RNA is a molecular machine that carries out a large number of tasks within the cell. The awareness of its central involvement in biological processes is among the most remarkable scientific discoveries of the last thirty years. In the earliest models, RNA's role was relegated to that of messenger, passively copying and transporting pieces of the genetic code. Recent research illustrates its active participation in executing the instructions present in the genome. RNA's widely-varying functions range from 'splicing' genes together to regulating the concentrations of key metabolites. Many of these newly discovered roles rely on RNA folding to specific functional structures and responding to the environment by dynamically changing shape. The goal of this proposal is to obtain an atomically detailed picture of the RNA folding process. This vision is beyond current experimental capabilities, but is on the horizon for new simulation methods. However, simulation must be validated by observation. This project identifies important landmarks along the folding pathway of a small RNA that can be detected with advanced experimental tools. Observation of the time scale for and sequences of events will be determined by experiment, and used to validate simulations, which provide insight into atomically detailed processes. The expanding appreciation of RNA's biological roles brings recognition of its potential as a new target for drugs. Insights gained int the atomic level workings of RNA folding and dynamics may assist with RNA based drug design.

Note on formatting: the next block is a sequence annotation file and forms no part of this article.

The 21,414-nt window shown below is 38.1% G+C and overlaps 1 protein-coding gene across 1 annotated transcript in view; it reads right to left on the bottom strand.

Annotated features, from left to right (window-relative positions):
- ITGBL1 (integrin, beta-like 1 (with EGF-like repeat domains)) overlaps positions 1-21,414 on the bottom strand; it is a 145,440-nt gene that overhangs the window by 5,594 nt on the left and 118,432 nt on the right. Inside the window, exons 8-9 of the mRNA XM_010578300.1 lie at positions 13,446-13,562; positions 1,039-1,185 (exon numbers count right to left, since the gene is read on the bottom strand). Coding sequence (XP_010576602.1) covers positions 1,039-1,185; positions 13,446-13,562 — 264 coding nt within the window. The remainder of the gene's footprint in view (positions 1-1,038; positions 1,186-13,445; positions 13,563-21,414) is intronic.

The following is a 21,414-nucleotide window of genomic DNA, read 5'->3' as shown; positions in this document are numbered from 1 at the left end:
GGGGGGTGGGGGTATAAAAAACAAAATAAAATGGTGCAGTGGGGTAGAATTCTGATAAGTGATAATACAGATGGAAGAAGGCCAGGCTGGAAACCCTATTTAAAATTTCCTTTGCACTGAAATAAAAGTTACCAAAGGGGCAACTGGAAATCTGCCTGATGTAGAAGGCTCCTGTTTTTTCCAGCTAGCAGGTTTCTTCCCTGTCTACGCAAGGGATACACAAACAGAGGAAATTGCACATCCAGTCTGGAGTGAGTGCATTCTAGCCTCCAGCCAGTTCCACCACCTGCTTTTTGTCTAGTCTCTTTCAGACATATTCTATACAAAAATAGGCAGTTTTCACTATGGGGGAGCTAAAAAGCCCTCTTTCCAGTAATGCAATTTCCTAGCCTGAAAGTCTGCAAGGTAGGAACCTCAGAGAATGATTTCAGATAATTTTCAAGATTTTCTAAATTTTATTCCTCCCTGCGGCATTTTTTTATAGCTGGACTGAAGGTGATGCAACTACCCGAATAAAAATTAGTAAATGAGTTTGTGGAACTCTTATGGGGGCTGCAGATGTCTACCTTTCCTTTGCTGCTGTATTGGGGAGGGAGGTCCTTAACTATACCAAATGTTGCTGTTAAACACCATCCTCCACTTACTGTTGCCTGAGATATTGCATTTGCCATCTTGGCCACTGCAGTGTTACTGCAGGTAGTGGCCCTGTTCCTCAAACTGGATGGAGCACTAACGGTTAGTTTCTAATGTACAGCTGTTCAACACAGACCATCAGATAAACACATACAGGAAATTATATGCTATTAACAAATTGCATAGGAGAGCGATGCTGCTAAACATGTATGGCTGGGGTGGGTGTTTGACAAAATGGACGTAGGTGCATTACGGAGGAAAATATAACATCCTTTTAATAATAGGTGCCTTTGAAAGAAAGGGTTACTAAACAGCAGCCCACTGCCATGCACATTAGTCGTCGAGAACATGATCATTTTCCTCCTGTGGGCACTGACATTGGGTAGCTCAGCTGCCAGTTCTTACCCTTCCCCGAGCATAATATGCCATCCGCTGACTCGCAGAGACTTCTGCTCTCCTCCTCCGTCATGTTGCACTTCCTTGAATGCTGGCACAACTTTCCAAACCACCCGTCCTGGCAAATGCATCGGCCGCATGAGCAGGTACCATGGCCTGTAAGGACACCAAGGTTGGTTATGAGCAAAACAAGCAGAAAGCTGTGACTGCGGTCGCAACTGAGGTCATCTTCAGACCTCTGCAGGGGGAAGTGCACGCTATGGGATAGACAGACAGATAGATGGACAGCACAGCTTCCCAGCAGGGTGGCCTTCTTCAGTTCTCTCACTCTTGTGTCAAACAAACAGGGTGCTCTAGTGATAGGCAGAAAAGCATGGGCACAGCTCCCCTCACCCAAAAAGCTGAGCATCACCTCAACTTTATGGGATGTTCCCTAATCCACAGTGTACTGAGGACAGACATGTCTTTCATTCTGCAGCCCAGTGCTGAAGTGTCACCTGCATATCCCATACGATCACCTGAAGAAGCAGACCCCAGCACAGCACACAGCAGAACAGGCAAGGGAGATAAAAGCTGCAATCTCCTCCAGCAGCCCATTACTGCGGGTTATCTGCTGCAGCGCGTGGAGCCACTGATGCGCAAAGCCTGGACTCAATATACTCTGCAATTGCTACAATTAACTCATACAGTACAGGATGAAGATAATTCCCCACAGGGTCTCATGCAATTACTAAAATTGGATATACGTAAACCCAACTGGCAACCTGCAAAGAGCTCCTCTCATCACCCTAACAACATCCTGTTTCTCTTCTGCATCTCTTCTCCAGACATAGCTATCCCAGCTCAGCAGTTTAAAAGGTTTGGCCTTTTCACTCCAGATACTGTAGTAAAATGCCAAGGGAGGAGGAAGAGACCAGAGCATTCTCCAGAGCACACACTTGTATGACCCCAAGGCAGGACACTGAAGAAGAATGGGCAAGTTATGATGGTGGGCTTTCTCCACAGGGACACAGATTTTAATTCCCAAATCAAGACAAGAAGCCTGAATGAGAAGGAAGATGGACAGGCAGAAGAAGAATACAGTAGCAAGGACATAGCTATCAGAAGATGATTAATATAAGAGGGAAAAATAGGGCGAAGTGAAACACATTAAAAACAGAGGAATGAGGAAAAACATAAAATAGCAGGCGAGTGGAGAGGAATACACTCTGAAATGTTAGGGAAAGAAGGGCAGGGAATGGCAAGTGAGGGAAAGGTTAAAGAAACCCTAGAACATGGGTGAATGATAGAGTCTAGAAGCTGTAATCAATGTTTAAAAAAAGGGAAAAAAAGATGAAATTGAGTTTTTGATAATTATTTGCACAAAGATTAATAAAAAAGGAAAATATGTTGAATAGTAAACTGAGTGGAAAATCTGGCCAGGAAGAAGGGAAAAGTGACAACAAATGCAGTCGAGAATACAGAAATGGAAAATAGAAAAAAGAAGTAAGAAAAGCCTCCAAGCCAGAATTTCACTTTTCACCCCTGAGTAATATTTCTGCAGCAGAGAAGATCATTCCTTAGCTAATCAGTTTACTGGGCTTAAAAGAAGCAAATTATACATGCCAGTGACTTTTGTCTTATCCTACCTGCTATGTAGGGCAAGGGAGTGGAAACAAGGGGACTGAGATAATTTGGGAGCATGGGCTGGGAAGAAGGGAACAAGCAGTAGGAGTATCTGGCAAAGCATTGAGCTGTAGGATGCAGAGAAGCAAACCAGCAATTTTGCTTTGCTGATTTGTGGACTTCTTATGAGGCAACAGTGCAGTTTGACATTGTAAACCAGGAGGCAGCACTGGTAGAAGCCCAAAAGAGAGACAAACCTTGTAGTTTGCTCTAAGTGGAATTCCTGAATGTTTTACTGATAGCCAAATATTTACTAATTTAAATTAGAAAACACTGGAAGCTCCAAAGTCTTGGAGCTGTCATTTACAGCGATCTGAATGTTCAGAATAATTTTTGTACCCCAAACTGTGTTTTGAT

The need for new antibiotics cannot be overstated as bacteria continue to acquire antibiotic resistance. Efforts are intensifying to develop drugs that specifically target bacterial RNAs. However, a lack of detailed understanding regarding small molecule binding by RNA limits drug development and will be facilitated by insights gained here into atomically detailed motions of RNA.
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